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Climate change sows seeds of escalating violence

TEAR Fund Press Release:

For Immediate Release: 02/11/06

Climate change sows seeds of escalating violent conflict

An increase in violent conflict and a refugee crisis will result from the impact of global warming on water supplies in poor countries unless urgent action is taken, says a new report from relief and development agency TEAR Fund.

TEAR Fund’s report is calling for Climate Change Minister David Parker, who is representing New Zealand at the UN Climate Change conference in Nairobi next week (Nov 6-17), to lobby all nations to move towards a global framework for cutting carbon emissions that goes beyond the existing Kyoto Protocol, and to commit billions more dollars to help poor countries adapt to climate change.

The report, Feeling the Heat, states climate change is sowing the seeds of violent conflict, as people battle for control of increasingly scarce resources. It cites examples of where this catalyst for conflict has already begun:

Environmental damage, exacerbated by climate change, has been a significant factor in the devastating civil war in the Darfur region of Sudan.

Botswana, Namibia and Angola have been at loggerheads over the Okavango basin. Tensions arose when Namibia proposed to pipe water from the river to its capital amid worsening droughts.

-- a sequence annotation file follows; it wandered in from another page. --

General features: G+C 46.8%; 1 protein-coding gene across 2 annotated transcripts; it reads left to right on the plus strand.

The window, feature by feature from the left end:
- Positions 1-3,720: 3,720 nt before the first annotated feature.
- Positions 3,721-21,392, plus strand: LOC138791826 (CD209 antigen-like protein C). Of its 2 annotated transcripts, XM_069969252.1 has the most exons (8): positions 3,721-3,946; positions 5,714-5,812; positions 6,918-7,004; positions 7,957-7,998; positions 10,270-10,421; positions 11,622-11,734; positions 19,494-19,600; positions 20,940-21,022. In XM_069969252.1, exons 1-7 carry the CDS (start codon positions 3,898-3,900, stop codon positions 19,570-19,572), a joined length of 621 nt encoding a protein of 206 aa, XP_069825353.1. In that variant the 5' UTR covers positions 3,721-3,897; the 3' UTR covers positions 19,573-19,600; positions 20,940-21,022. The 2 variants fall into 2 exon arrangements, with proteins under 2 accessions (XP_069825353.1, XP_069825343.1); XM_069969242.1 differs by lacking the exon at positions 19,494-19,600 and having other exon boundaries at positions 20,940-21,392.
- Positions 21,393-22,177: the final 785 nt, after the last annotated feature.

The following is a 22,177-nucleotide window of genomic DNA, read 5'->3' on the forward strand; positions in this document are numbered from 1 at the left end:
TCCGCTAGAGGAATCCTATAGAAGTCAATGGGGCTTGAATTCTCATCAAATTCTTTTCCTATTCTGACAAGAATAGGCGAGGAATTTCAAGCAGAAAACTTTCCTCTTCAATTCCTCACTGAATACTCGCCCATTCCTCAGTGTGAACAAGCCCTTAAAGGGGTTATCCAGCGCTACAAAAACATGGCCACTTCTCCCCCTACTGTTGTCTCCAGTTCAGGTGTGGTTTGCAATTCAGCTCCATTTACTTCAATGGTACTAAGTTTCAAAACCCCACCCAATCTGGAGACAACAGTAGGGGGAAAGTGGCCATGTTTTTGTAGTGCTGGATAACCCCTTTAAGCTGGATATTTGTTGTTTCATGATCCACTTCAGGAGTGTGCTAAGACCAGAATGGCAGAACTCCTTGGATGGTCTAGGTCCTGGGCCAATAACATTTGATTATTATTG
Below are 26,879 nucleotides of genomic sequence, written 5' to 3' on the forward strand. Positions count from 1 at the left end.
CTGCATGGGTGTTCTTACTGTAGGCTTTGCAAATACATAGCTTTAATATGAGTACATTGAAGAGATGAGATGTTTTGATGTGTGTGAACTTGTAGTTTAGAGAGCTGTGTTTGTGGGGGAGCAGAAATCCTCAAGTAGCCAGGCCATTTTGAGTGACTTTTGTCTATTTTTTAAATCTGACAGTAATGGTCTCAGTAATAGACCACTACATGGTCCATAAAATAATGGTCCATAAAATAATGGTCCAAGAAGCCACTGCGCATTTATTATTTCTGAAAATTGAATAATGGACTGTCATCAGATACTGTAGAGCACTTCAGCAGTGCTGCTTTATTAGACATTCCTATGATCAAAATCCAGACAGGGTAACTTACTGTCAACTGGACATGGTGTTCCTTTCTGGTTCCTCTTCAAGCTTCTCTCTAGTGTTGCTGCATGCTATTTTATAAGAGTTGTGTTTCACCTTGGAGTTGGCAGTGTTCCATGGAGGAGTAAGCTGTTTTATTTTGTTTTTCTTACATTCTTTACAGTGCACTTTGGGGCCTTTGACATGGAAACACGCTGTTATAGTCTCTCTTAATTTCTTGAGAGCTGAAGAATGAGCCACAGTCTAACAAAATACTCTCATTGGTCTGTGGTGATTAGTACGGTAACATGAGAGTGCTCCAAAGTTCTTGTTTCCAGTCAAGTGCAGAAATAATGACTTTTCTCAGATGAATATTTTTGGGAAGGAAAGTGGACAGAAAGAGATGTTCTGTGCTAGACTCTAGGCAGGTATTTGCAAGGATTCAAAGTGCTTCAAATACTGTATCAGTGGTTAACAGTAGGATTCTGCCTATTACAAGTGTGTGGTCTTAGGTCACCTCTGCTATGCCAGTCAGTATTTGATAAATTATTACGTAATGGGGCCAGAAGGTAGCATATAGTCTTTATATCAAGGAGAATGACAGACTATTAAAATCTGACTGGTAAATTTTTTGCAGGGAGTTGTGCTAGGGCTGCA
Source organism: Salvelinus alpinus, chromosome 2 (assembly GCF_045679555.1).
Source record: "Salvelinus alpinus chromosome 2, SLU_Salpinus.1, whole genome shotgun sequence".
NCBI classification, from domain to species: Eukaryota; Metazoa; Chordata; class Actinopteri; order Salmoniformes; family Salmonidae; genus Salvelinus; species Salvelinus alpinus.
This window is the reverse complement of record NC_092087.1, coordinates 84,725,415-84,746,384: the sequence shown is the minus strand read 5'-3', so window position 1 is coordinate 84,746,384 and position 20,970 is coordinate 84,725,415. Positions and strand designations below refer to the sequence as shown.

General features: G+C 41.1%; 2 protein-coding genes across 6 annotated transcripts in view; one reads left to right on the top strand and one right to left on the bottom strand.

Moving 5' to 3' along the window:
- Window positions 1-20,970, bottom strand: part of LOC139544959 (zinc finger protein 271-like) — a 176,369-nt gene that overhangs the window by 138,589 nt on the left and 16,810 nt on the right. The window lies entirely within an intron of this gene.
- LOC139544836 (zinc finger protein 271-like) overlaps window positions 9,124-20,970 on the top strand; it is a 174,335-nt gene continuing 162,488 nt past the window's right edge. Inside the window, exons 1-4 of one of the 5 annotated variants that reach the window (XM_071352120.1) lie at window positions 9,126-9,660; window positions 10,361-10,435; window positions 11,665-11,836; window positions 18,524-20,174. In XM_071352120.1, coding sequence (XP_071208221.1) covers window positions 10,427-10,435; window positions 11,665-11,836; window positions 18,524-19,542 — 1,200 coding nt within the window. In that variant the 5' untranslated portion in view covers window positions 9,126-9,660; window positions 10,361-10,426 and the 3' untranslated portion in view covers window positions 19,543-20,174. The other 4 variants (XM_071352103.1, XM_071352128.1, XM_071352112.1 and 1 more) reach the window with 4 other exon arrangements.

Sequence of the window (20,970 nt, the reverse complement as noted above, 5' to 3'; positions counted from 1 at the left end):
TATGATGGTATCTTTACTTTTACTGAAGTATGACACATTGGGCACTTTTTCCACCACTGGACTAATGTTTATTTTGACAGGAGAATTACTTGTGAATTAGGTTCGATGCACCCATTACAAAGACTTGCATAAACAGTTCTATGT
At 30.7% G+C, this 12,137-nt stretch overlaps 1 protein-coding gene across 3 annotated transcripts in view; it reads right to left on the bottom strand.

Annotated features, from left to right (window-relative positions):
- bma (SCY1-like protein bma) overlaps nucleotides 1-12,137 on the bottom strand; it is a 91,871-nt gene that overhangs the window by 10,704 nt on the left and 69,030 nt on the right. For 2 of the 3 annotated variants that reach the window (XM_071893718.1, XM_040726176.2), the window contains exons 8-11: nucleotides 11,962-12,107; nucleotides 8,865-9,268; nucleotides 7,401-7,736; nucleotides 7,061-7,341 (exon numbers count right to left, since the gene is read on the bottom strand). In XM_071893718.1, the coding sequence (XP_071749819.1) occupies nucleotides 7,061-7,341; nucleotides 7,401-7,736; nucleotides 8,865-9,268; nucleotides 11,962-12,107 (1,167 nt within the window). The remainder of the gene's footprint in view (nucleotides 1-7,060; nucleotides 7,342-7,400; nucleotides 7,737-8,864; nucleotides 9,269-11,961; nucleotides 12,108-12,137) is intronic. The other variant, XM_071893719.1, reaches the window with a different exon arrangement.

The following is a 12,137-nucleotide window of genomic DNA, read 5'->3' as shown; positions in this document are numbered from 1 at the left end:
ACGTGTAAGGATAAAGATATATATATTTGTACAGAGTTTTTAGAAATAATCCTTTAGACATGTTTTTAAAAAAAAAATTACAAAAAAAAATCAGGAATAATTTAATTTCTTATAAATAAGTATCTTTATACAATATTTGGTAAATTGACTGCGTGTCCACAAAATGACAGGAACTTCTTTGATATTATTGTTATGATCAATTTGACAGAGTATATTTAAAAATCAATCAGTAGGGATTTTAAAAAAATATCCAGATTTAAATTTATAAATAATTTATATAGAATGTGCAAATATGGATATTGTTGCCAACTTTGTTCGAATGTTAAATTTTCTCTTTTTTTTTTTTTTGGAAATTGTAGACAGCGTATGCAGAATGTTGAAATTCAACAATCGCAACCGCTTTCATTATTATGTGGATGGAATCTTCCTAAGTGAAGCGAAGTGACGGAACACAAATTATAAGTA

India has built an immense border fence to prevent illegal immigration from Bangladesh, where melting glaciers in the Himalayas are causing the Ganges to flood.

TEAR Fund’s report states: “As environmental migrants start to cross borders in search of water security, the crisis becomes political. So-called ‘water wars’ have already marred international relations in several regions: climate change and potential influxes of refugees will only increase tensions.”

‘Feeling the Heat’ predicts water is likely to be a source of conflict in Africa in the future because river channels and basins make up 40% of international borders.

Says Stephen Tollestrup, Executive Director of TEAR Fund: “Water stress is already a fertile breeding ground for conflict, and as climate change exacerbates this situation the potential for ‘water wars’ and a refugee crisis increases.”

According to the report, there are already an estimated 25 million ‘environmental refugees’ globally. Without action of climate change, this number could soon read 200 million.

In the report’s foreword, Sir John Houghton, former Chair of the Scientific Assessment Working Group of the Intergovernmental Panel on Climate Change (IPCC), says that politicians’ strong words on climate change must now be matched by sufficient investment and strong action to cut global emissions, and help for the poorest nations adapt to climate change on their doorstep. A key to this will be helping poorer nations manage existing water supplies better.

Says Sir John: “The UN climate change conference in Nairobi is an opportunity for failings to be addressed. Time is running out on us and Governments need to act much more responsibly, effectively and quickly.”

ENDS


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